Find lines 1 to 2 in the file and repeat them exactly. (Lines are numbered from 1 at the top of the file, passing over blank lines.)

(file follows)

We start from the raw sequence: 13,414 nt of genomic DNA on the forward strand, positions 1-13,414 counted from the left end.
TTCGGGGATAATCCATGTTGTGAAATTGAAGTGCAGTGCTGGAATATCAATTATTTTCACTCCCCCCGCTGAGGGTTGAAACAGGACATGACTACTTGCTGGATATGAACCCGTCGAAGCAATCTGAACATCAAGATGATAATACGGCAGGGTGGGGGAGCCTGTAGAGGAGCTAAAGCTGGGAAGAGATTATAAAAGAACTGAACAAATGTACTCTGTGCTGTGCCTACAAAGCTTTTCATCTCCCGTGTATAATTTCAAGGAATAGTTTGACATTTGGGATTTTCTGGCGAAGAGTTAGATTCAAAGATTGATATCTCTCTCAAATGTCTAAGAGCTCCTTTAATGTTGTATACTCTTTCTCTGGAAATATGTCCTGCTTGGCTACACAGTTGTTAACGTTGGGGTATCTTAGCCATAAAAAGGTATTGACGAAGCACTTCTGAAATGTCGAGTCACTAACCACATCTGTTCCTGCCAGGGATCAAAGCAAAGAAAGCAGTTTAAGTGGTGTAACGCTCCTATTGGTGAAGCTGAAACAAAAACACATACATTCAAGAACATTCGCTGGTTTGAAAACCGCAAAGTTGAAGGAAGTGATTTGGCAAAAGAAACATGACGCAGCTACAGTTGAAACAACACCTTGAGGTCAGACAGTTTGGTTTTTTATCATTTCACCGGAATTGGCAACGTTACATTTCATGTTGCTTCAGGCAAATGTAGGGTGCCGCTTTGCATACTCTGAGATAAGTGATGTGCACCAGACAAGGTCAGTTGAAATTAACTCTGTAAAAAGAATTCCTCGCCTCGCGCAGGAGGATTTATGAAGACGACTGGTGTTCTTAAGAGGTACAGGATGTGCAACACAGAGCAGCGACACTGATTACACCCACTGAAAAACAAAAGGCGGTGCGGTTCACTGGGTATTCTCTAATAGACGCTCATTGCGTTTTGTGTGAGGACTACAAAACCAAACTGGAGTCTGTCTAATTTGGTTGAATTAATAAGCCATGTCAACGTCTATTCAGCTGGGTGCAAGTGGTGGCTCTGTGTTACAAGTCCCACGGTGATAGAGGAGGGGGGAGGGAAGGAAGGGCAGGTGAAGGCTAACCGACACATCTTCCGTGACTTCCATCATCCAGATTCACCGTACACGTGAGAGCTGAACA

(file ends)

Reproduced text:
We start from the raw sequence: 13,414 nt of genomic DNA on the forward strand, positions 1-13,414 counted from the left end.
TTCGGGGATAATCCATGTTGTGAAATTGAAGTGCAGTGCTGGAATATCAATTATTTTCACTCCCCCCGCTGAGGGTTGAAACAGGACATGACTACTTGCTGGATATGAACCCGTCGAAGCAATCTGAACATCAAGATGATAATACGGCAGGGTGGGGGAGCCTGTAGAGGAGCTAAAGCTGGGAAGAGATTATAAAAGAACTGAACAAATGTACTCTGTGCTGTGCCTACAAAGCTTTTCATCTCCCGTGTATAATTTCAAGGAATAGTTTGACATTTGGGATTTTCTGGCGAAGAGTTAGATTCAAAGATTGATATCTCTCTCAAATGTCTAAGAGCTCCTTTAATGTTGTATACTCTTTCTCTGGAAATATGTCCTGCTTGGCTACACAGTTGTTAACGTTGGGGTATCTTAGCCATAAAAAGGTATTGACGAAGCACTTCTGAAATGTCGAGTCACTAACCACATCTGTTCCTGCCAGGGATCAAAGCAAAGAAAGCAGTTTAAGTGGTGTAACGCTCCTATTGGTGAAGCTGAAACAAAAACACATACATTCAAGAACATTCGCTGGTTTGAAAACCGCAAAGTTGAAGGAAGTGATTTGGCAAAAGAAACATGACGCAGCTACAGTTGAAACAACACCTTGAGGTCAGACAGTTTGGTTTTTTATCATTTCACCGGAATTGGCAACGTTACATTTCATGTTGCTTCAGGCAAATGTAGGGTGCCGCTTTGCATACTCTGAGATAAGTGATGTGCACCAGACAAGGTCAGTTGAAATTAACTCTGTAAAAAGAATTCCTCGCCTCGCGCAGGAGGATTTATGAAGACGACTGGTGTTCTTAAGAGGTACAGGATGTGCAACACAGAGCAGCGACACTGATTACACCCACTGAAAAACAAAAGGCGGTGCGGTTCACTGGGTATTCTCTAATAGACGCTCATTGCGTTTTGTGTGAGGACTACAAAACCAAACTGGAGTCTGTCTAATTTGGTTGAATTAATAAGCCATGTCAACGTCTATTCAGCTGGGTGCAAGTGGTGGCTCTGTGTTACAAGTCCCACGGTGATAGAGGAGGGGGGAGGGAAGGAAGGGCAGGTGAAGGCTAACCGACACATCTTCCGTGACTTCCATCATCCAGATTCACCGTACACGTGAGAGCTGAACA